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Turn Your Generosity Into Lifetime Income

Charitable Gift Annuities

Learn more about the many benefits of a charitable gift annuity in our FREE guide Strengthen Your Future With a Charitable Gift Annuity.

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When you are looking for ways to help The Gerontological Society of America with our mission, you shouldn't feel like you are choosing between your philanthropic goals and financial security. One gift that allows you to support GSA's work while receiving fixed payments for life is a charitable gift annuity.

Not only does this gift provide you with regular payments and allow us to further our work, but when you create a charitable gift annuity with GSA you can receive a variety of tax benefits, including a federal income tax charitable deduction.

Delay Your Payments

If you are younger than 60 or don't need your payments immediately, you can set up a deferred gift annuity. This allows you to delay receiving payments until a later date—such as when you reach retirement. To learn more, view and download the FREE guide Plan for Retirement With a Deferred Gift Annuity.

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See How It Works

Learn How to Fund It

You can use the following assets to fund a charitable gift annuity:

Calculate Your Benefits

Submit a few details and see how a charitable gift annuity can benefit you.

See My Benefits

  1. Contact us to obtain further information on charitable gift annuities or to chat more about the personal benefits of creating an annuity with GSA.
  2. Seek the advice of your financial or legal advisor.
  3. If you include GSA in your plans, please use our legal name and federal tax ID.

Legal Name: The Gerontological Society of America
Address: 1220 L Street, NW, Suite 901, Washington, DC 20005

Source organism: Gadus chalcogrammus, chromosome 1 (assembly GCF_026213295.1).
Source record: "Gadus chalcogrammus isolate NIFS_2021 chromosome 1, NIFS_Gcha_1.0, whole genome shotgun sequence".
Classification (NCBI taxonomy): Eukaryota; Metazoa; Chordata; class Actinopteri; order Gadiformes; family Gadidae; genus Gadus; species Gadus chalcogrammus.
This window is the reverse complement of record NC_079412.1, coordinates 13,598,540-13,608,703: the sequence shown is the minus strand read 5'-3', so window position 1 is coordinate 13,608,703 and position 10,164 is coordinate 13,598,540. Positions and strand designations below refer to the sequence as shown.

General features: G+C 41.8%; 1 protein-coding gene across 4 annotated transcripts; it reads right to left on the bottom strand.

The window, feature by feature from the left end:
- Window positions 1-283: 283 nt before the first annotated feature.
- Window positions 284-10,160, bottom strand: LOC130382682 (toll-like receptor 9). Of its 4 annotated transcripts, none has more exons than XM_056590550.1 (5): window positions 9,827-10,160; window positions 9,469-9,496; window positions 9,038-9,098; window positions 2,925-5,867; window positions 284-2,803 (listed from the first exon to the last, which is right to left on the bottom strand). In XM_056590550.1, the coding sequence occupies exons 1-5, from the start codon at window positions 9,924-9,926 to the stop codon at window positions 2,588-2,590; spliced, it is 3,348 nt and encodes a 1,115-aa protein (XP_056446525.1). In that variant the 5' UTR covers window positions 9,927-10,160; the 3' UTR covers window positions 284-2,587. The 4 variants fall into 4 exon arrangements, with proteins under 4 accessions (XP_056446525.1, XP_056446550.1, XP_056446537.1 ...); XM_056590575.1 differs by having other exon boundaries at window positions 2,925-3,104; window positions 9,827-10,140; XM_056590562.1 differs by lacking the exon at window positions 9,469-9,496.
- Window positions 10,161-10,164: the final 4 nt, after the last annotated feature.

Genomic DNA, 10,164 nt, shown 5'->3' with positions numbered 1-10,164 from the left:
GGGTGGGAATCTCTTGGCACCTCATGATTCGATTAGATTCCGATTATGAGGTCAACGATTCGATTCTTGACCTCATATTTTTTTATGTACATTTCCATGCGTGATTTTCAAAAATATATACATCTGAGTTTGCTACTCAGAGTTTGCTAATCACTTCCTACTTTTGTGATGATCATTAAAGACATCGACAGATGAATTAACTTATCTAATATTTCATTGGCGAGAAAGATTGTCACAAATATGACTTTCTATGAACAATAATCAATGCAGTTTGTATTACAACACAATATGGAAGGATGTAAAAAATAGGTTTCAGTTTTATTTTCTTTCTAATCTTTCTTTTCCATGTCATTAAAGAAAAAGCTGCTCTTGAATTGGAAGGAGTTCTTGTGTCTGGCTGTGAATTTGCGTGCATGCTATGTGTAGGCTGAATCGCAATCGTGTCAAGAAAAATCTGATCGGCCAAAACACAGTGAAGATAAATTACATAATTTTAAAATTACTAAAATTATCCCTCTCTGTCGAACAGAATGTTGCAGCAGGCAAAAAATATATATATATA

Federal Tax ID Number: 52-1256181

Learn more about the many benefits of a charitable gift annuity in our FREE guide Strengthen Your Future With a Charitable Gift Annuity.

View My Free Brochure

A charitable bequest is one or two sentences in your will or living trust that leave to The Gerontological Society of America a specific item, an amount of money, a gift contingent upon certain events or a percentage of your estate.

an individual or organization designated to receive benefits or funds under a will or other contract, such as an insurance policy, trust or retirement plan

"I give to The Gerontological Society of America, a nonprofit corporation currently located at 1220 L Street, NW, Suite 901, Washington, DC 20005, or its successor thereto, ______________* [written amount or percentage of the estate or description of property] for its unrestricted use and purpose."

able to be changed or cancelled

A revocable living trust is set up during your lifetime and can be revoked at any time before death. They allow assets held in the trust to pass directly to beneficiaries without probate court proceedings and can also reduce federal estate taxes.

cannot be changed or cancelled